As Danielle Olson called it, the psoas major muscle (pronounced “so-as”) is the “muscle of the soul.” This muscle is located close to the hip bone, and it stabilizes the core, influences flexibility, mobility, the function of the joints, structural balance, and much more.
This muscle supports the upright posture of the body, and when stretched out, it helps you to relate to the present moment by releasing the tension.
Researchers have found that it is extremely important for the psychological wellbeing. The author of The Psoas Book, Liz Koch, says that it “literally embodies our deepest urge for survival, and more profoundly, our elemental desire to flourish.”
It is the main muscle linked to the physical stability and is the only muscle which connects the spinal column and the legs.
It stretches from the legs to the spine, in fact, from the T12 vertebrae, goes down the five lumbar vertebrae, and attaches to the top of the thigh bone.
It is also connected to the diaphragm, which modulates breathing, and is also the location of numerous physical symptoms linked to fear and anxiety.
This is a result of the connection between this muscle and the most ancient part of our brain stem and spinal cord, known as the reptilian brain.
Koch adds “Long before the spoken word or the organizing capacity of the cortex developed, the reptilian brain, known for its survival instincts, maintained our essential core functioning.”
Modern lifestyles have trapped the psoas muscle into a constant “flight or fight” state, making it constricted and stressed.
As Koch explains: “this situation is exacerbated by many things in our modern lifestyle, from car seats to constrictive clothing, from chairs to shoes that distort our posture, curtail our natural movements and further constrict our psoas.”
This chronic stress causes numerous issues like knee, hip, and back pain, dysfunctional breathing, and digestive issues.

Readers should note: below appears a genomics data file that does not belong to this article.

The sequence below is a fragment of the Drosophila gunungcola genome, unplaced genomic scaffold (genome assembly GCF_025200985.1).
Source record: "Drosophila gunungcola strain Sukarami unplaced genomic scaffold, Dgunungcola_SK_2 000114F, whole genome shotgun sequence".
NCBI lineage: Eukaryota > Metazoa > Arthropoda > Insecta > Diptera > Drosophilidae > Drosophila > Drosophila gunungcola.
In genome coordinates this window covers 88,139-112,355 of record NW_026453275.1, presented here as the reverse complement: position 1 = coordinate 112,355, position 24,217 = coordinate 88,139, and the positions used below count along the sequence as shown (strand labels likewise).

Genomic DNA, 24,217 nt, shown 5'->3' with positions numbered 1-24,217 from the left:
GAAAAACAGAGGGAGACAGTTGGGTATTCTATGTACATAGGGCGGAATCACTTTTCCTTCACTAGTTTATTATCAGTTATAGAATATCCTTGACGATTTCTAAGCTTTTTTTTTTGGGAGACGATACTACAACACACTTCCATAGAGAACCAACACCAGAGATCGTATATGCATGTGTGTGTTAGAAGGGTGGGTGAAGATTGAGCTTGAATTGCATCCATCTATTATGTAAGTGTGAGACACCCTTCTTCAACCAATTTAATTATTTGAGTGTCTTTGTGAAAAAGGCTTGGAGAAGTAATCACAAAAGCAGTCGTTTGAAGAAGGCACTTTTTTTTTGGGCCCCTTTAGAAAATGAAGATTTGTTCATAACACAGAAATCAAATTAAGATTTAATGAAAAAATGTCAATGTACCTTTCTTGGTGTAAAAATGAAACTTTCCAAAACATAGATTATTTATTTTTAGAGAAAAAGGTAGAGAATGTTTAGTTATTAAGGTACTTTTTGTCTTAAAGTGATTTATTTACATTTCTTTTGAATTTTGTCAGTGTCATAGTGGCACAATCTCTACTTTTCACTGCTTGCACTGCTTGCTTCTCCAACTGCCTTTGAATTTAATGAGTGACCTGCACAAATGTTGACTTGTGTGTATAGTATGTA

The psoas affects our feelings, our considerations about the world, our behavior, and views of life and the world around us. Therefore, if chronically stressed, it negatively affects our interpersonal relationships, emotional states and mood, and general health.
Koch adds, “Whether you suffer from sore back or anxiety, from knee strain or exhaustion, there’s a good chance that a constricted psoas might be contributing to your woes.”
In people with a constricted psoas, fear can be over-represented and leads to physical and emotional tension. This tension can be released by restoring the balance to the psoas muscle, and this will lead to enhanced physical and mental wellbeing.
By releasing the tension in the psoas, you will balance the pranic energy and thus help the proper distribution of vital energy.
Yet, this is not a new knowledge, as yoga shows that ancient gurus were aware of the importance of releasing contracted psoas muscles.
Ancient yoga asanas, or postures, focus on stretching and releasing psoas muscles and measures its current state. If you feel the strain in the knees or lower back while practicing standing or sitting yoga poses, your psoas is probably constricted.
Therefore, you should never neglect its condition as it might lead to physical and mental stress and tension, and support the development of depression, knee pain, respiratory issues, anxiety, chronic back pain, knee pain, and digestive distress.